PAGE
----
YouTube is a great way to increase the discoverability of your course and drive traffic to your site, as mentioned earlier, but there are other ways to kickstart your business. If you’ve written a great guide, then it’s fair to assume you’re a very good writer. Writing top quality content for a blog on your website (and employing a few SEO tricks) will help your website to pop up in search engines, while approaching other websites to write for them will help to establish you as a trusted name.
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Building authority in this way is vital, as people will be likely to google your name to see if they can trust your courses. If they find articles you’ve written on trusted websites, this will increase your legitimacy by magnitudes. The old adage that ‘if you build it, they will come’ holds true for the most part, but people also need a push in the right direction. For a business that’s built on your credibility as a teacher, that means building a persona online that projects this credibility, and having a presence that’s as broad and reassuring as possible.
Create your first course
It can be tempting to pour absolutely everything you know about your chosen topic into your first course. In theory, a longer course with more valuable information will equate to a more valuable product, and one which stands out more easily from the crowd. But this is not necessarily what people want out of a course, particularly an online one. Many people seeking self improvement are looking for a quick fix; a way to learn in their lunch breaks and make steady, tangible progress. While this isn’t how learning generally works, there are ways you can look to accommodate this learning style.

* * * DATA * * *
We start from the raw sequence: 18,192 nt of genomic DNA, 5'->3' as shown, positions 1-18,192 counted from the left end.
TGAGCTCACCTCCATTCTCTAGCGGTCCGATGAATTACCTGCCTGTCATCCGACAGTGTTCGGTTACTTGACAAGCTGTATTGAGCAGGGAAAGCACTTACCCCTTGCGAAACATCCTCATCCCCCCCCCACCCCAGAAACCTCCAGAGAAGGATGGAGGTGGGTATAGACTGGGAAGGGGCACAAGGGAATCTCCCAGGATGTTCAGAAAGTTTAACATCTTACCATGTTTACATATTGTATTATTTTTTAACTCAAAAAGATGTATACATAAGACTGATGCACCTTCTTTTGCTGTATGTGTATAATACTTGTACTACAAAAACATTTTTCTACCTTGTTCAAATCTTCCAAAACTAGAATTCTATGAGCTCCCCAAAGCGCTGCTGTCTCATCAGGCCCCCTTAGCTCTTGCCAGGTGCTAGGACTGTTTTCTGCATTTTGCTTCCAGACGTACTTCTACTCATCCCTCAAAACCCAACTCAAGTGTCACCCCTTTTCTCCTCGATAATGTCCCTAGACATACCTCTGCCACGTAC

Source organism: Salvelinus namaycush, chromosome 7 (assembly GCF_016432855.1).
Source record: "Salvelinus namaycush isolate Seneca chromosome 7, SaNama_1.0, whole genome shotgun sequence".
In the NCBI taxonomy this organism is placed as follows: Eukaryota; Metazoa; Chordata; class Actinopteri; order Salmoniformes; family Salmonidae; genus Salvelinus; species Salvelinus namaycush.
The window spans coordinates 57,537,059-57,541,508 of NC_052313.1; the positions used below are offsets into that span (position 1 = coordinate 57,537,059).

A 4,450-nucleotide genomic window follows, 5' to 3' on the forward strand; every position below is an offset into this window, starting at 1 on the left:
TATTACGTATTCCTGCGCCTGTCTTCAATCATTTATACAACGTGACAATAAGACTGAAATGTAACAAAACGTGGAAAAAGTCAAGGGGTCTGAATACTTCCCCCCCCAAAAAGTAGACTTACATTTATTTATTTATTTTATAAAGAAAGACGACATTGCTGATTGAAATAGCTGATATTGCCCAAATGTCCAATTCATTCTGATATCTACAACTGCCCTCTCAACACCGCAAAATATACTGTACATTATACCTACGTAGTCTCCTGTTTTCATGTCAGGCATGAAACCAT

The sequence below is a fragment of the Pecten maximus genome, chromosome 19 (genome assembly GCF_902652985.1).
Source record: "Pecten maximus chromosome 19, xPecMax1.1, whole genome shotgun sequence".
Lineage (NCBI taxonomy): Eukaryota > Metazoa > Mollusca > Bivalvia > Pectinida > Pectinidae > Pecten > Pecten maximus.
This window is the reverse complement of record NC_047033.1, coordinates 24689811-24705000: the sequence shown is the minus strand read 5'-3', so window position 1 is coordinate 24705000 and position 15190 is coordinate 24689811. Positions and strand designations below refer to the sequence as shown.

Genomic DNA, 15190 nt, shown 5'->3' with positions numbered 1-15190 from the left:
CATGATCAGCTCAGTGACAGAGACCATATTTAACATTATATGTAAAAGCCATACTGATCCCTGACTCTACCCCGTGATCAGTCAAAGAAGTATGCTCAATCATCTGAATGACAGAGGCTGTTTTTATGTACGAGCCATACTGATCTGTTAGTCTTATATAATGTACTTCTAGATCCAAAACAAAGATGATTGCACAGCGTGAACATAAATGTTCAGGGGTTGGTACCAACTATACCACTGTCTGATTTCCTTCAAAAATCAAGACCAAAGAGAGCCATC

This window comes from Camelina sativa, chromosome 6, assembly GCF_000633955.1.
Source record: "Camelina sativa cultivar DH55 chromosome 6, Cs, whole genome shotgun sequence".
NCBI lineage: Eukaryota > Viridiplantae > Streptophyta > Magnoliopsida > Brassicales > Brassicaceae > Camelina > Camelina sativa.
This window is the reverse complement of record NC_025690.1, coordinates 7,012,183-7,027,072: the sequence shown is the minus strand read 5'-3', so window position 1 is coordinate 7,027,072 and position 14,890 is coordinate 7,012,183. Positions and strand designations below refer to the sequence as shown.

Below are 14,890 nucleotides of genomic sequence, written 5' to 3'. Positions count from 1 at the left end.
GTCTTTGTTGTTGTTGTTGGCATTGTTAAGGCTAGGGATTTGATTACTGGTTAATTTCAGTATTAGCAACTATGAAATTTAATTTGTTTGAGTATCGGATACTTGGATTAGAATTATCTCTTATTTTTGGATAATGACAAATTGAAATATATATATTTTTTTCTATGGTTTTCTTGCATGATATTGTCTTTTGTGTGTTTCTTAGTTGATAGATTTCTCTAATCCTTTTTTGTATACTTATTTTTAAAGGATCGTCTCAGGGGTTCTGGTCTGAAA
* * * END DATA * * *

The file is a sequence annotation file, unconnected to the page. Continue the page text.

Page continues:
The most straightforward is simply to hold some details back. Strip your first course down to its essence, and include the most pertinent details in order to get your point across and teach your students the things they need to know. Once they’ve taken the first course, you can then offer them further courses providing a greater level of depth and insight on some of the same topics. This will prevent people from being turned off by an overwhelmingly long or complex course, and give you some wiggle room when it comes to expanding your services. Just be careful to price the courses properly!
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There are many approaches to structuring an online course, but the main thing is to make sure that it gets the points across clearly, and flows in a way that makes sense from top to bottom. Think of it like building a house: you should lay the groundworks with basic information, and slowly build out from here, reinforcing previous points with new information. The best way to test this is to try out the course with a small focus group before launch. They’ll be able to give you honest feedback on how helpful the course was for them, and any areas where they were confused, or felt that some detail was lacking.
We aren’t an online education business, so this is very much a list of pointers, rather than a comprehensive guide. But if you need more information on how to start your business, including company formation advice in the UK, France or in over 30 countries worldwide, or how taxes work on digital products and services within the EU, don’t hesitate to get in touch by calling our team on 0033 (0)1 53 57 49 10 or emailing us from our contact page.